New research with Welsh communities shows deep loyalty to places they live, but barriers perpetuate inequality

Date: 7 February 2017

New research shows Welsh communities have deep loyalty to the places they live in strong contrast to negative narratives about them, but barriers perpetuate inequality.

Today The Young Foundation launches Valuing Place, its Welsh Government funded research into the lived experience of over 350 people in three Welsh communities; Port Talbot, Connah’s Quay and Aberystwyth.

Its findings show that people have a strong connection to the places they live and care deeply about their town’s features like beaches, rivers and parks. These connections provide a strong sense of belonging and shared community pride. They also have many supportive networks and people care for each other. These findings stand in stark contrast to the dominant narratives which present them as places of remoteness or in industrial decline.

However people in these communities also experience many inequalities including:
• Feeling that those from outside hold negative perceptions of their places, and of the people who live there
• Feeling that they are not involved in big decisions about policy and investment in their areas
Geographical isolation which affects people’s abilities to meet their needs or pursue opportunities
Feeling socially isolated in other places where opportunities lie because of their close connection to a specific place
• Differences in income and stability of employment

But people are also taking action to make their places better for those that live there. The research found that each town is brimming with charity, action, goodwill, and social innovation. But there are challenges to this including many people not knowing that they are able to ask for support, or how to ask, and external structural factors, such as the accessibility of sources of support and funding.

Recommendations from the research include:
• Knowing how people in places experience inequality should be a primary concern of policymakers and development agencies.
• Promoting counter-narratives to deprivation and decline is really important, balanced with recognising challenges and problems where they do exist
Allocation of resources needs to be better targeted to meet community aims.
• Policy makers need to recognise, celebrate and amplify the actions which people are already taking, including those which are small-scale and loosely formed.
Local networks need to be established as a priority to help encourage, train, mentor and connect people together who want to take local action.
• Decision-makers and influencers need to be working with communities in different ways, away from things being ‘done to’, to co-creating new solutions to existing problems.

Glenys Thornton, Chief Executive of the Young Foundation said:

“The challenge to Welsh institutions and leaders, those with resources and influence, is to pool resources and to change what they do in order to facilitate and support action at the local level. We understand the level of challenge this presents to current ways of thinking. However we also think it is an opportunity which cannot be missed if we want more equal, vibrant and healthy communities.”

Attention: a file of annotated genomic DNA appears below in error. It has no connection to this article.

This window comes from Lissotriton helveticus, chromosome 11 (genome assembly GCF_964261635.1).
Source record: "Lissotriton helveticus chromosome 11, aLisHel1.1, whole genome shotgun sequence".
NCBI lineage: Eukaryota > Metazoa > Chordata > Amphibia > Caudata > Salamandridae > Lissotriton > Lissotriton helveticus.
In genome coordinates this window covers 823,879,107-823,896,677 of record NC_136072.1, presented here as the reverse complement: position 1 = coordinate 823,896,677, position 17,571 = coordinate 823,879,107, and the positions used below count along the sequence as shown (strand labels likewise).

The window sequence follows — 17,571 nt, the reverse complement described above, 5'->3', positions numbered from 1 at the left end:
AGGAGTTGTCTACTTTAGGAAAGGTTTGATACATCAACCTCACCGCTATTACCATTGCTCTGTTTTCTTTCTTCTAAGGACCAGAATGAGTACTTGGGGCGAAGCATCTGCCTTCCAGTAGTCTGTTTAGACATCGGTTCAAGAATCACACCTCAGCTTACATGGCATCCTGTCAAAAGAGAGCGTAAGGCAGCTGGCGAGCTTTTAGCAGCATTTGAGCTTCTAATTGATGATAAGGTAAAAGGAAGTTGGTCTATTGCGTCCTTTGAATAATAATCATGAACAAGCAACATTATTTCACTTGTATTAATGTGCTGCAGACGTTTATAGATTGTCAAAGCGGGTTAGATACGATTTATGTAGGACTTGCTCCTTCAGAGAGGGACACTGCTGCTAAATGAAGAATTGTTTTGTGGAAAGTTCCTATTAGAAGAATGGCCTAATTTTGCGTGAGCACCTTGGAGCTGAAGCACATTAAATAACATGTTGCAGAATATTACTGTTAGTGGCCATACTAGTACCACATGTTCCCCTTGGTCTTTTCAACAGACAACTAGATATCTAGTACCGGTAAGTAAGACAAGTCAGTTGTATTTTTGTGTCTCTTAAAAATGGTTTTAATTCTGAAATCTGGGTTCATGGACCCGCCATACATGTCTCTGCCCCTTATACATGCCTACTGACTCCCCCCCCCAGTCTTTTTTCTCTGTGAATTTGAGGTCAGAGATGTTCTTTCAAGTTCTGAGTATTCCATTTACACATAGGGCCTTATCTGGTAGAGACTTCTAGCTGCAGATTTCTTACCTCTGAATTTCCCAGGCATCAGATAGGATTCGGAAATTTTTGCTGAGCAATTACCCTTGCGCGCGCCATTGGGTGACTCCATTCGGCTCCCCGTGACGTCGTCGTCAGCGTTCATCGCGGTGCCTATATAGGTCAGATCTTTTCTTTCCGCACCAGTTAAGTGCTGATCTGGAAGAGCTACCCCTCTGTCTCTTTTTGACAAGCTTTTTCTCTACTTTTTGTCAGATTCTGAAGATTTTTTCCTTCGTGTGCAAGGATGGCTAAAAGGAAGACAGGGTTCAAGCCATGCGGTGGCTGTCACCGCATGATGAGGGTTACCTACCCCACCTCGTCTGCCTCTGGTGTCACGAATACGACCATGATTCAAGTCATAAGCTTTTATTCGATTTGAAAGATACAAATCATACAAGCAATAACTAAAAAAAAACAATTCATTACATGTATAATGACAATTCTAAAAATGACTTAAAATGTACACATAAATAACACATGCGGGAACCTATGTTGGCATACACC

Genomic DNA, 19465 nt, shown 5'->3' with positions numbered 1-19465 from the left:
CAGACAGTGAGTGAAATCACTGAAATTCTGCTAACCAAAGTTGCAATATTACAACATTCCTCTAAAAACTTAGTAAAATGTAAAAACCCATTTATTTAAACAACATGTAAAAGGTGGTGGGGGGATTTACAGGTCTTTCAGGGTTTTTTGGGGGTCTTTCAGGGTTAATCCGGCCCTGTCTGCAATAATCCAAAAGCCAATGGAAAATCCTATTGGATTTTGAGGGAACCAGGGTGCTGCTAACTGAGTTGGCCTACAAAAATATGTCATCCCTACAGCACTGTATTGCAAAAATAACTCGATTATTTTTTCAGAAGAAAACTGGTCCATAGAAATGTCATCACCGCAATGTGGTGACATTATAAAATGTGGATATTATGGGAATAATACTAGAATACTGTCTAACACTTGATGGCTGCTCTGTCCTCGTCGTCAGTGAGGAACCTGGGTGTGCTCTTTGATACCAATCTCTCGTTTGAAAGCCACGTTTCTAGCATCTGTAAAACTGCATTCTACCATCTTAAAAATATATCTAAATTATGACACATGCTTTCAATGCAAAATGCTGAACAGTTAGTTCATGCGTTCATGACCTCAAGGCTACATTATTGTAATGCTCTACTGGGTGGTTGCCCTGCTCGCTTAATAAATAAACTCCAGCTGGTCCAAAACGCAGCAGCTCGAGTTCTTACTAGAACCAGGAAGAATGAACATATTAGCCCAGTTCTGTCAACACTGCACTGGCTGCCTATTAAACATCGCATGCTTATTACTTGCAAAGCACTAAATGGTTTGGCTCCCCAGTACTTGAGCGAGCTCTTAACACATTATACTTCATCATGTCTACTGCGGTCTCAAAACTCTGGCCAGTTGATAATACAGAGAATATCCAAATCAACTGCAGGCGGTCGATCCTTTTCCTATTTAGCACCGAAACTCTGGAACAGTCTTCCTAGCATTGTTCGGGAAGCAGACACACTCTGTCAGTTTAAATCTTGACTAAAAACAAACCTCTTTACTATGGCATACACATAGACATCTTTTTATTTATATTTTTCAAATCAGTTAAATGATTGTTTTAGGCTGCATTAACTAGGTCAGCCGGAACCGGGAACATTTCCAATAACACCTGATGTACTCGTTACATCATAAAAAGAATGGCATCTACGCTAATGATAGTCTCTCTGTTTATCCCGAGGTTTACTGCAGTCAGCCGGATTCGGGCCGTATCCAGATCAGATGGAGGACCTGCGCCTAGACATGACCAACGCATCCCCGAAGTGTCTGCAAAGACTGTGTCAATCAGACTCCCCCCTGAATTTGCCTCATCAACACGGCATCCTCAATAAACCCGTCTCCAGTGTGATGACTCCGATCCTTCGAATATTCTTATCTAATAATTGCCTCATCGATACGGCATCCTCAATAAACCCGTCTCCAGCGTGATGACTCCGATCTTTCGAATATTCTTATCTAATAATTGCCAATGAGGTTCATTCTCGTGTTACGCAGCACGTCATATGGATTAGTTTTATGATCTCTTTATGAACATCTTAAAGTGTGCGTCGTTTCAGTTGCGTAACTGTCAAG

A resident from Connah’s Quay said:

“We are really good at surviving hard times. We had the steel industry collapse with most of the population out of work, but we made it through! Those bonds from years ago are still strong because the people here survived together.”

And another from Aberystwyth said:

“You don’t disappear under the radar. People do see you. People care here.”

ENDS.

Notes to editors:
1. For full copies of the research, interviews with senior staff and case studies and more information please contact: Lucie Russell 07931 507873 or email lucie.russell@youngfoundation.org
2. The Young Foundation is a research and action based institute with a formidable track record of confronting inequalities. We work across the UK and internationally to create insight and innovations which put people at the heart of social change. We do this through research, work with communities and social innovation. We also bring together leading thinkers and policy makers around the world to develop new ideas to confront inequalities and create fairer societies.
3. Amplify is a Young Foundation led initiative that supports people and organisations to take action together to create fairer communities where everyone can thrive. Our methodology seeks to support locally driven processes of community transformation and is tailored to meet the unique needs and opportunities of the places in which we work.
4. The Young Foundation was founded by the great social scientist and innovator Michael Young and originally called the Institute for Community Studies. We became the Young Foundation after Michael’s death in 2002. Together we have created and supported over 80 organisations including Which?, The Open University, Economic and Social Research Council, Social Innovation Exchange (SIX), School for Social Entrepreneurs, Uprising and Studio Schools Trust. Find out more at www.youngfoundation.org